Cardinal Donald Wuerl, President of the U.S. Conference of Catholic Bishops (USCCB) wrote a 12-paragraph article on Civil Dialogue that can be found on the Faithful Citizen webpage of the USCCB website and summarized on our website.  If read in a meditative manner, you may find one or more points in it that “hit home.” If this happens, stop at those points and reflect on them and on what you may or should want to do about this point.  Even if you don’t do anything now, it is a good thing that you stopped and reflected.  The first step to change for the better is being able to acknowledge that we need change.  With God’s grace, that change will come.

Cardinal Wuerl poses the question, “Why is it so important that we respect both our constitutional right to free speech and our moral obligation to not bear false witness against another? His answer is that we do not live alone but in relationship to others and must balance claiming our unique identity with supporting and nurturing the relationships that exist between ourselves and the rest of humanity.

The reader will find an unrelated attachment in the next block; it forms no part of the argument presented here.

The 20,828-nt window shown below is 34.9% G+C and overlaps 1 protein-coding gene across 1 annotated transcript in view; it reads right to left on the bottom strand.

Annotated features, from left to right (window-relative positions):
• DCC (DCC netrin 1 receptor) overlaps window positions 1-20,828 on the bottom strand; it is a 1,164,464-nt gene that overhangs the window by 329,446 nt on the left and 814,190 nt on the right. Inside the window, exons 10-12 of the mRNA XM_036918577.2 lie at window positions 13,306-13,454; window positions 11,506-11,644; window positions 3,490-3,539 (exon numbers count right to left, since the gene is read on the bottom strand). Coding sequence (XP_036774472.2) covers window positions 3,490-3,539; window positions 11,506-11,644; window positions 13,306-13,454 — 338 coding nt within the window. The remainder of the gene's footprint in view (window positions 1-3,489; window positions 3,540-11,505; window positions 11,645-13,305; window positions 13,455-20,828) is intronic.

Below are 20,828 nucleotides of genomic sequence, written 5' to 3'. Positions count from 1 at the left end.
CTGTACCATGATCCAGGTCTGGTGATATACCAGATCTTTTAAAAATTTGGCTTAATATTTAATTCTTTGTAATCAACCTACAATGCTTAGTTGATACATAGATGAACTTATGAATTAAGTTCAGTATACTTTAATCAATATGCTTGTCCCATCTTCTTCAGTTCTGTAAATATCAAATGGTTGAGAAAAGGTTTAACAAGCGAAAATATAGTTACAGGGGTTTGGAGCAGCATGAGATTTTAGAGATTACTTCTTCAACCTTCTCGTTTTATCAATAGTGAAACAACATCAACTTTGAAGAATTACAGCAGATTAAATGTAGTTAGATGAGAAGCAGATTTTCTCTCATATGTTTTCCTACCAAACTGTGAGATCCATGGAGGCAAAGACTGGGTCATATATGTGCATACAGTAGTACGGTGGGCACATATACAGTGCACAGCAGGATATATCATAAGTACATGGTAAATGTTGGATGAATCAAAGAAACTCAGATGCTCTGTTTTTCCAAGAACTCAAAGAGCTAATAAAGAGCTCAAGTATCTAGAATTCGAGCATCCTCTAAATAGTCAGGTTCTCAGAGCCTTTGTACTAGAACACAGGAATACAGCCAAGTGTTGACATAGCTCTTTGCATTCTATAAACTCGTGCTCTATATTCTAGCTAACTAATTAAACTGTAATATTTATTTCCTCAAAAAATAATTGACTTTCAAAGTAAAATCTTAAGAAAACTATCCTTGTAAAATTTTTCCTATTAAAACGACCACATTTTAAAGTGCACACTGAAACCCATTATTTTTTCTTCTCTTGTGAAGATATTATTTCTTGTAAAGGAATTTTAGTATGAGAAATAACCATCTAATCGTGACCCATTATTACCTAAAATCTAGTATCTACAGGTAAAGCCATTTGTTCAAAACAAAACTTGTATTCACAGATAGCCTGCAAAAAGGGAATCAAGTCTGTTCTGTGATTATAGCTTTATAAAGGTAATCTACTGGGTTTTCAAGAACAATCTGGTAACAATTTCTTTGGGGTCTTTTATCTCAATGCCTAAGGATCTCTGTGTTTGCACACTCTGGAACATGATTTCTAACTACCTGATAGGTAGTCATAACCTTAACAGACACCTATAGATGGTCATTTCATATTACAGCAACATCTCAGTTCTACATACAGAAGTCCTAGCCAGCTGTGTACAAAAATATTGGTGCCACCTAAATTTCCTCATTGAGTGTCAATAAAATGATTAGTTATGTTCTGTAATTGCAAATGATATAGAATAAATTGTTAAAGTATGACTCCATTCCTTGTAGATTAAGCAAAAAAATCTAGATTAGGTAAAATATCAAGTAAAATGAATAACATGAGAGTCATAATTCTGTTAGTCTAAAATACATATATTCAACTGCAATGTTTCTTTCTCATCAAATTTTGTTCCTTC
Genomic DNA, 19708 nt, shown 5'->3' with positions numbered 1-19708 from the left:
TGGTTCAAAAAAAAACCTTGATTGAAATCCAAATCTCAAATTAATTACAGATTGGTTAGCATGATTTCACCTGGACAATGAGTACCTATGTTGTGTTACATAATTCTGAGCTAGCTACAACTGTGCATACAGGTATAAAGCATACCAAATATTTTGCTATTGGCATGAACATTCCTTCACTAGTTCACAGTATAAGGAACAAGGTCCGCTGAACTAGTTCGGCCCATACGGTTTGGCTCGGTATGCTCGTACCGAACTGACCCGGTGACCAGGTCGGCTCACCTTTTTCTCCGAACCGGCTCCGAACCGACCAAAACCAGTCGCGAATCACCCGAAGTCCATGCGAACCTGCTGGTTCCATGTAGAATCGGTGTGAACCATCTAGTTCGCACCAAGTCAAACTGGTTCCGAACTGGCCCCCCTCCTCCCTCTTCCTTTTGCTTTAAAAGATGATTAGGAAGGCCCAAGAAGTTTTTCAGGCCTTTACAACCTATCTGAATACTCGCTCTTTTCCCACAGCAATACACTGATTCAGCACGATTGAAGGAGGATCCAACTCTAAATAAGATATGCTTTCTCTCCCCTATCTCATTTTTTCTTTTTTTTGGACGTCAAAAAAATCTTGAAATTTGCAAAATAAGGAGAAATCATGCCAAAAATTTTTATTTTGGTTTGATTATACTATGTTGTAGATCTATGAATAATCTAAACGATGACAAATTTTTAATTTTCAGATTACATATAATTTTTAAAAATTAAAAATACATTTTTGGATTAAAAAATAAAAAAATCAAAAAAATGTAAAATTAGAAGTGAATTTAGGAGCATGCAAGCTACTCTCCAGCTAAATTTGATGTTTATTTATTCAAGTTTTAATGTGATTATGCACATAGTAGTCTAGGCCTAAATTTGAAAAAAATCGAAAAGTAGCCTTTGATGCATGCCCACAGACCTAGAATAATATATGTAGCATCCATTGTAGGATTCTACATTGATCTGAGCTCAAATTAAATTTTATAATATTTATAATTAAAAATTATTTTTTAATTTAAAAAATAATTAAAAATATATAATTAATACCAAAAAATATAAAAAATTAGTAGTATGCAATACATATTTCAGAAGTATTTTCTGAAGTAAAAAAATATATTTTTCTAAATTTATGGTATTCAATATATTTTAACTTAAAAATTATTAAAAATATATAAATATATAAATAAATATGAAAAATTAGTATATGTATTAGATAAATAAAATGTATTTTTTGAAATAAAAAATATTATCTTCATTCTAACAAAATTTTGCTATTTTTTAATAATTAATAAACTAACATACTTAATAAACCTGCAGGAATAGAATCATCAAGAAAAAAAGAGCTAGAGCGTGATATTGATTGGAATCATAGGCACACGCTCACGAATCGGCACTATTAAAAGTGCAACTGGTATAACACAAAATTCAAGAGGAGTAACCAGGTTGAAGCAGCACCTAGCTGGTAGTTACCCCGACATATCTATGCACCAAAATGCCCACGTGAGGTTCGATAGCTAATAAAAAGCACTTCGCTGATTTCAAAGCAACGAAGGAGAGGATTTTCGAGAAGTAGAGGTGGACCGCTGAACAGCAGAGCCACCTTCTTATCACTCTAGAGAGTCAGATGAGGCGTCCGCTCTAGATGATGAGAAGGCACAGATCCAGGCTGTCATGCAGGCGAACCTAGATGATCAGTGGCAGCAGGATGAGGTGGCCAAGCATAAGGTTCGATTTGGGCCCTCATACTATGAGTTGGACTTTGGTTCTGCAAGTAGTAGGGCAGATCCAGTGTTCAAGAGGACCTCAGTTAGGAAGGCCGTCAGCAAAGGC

A few of Cardinal Wuerl’s reminders and insights on rhetoric, trust and community are included below.  Hopefully, reading them will encourage you to read and reflect on the whole article.

  • “Locally, we have witnessed rhetorical hyperbole that, I believe, has crossed the line between reasoned discourse and irresponsible demagoguery. . . The defaming words speak more about political posturing than about reasoned discourse.”
  • “While each of us can claim a unique identity, we are, nonetheless, called to live out our lives in relationship with others -- in some form of community.”
  • “What does this have to do with toning down our rhetoric? Everything! No community, human or divine, political or religious, can exist without trust. . . To tamper with the truth or, worse yet, to pervert it, is to undermine the foundations of human community and to begin to cut the threads that weave us into a coherent human family.”
  • “We need to look at how we engage in discourse and how we live out our commitment to be a people of profound respect for the truth and our right to express our thoughts, opinions, positions -- always in love.”

Click here to read Cardinal Wuerl’s complete article, including his seven Ground Rules for Civil Dialogue.


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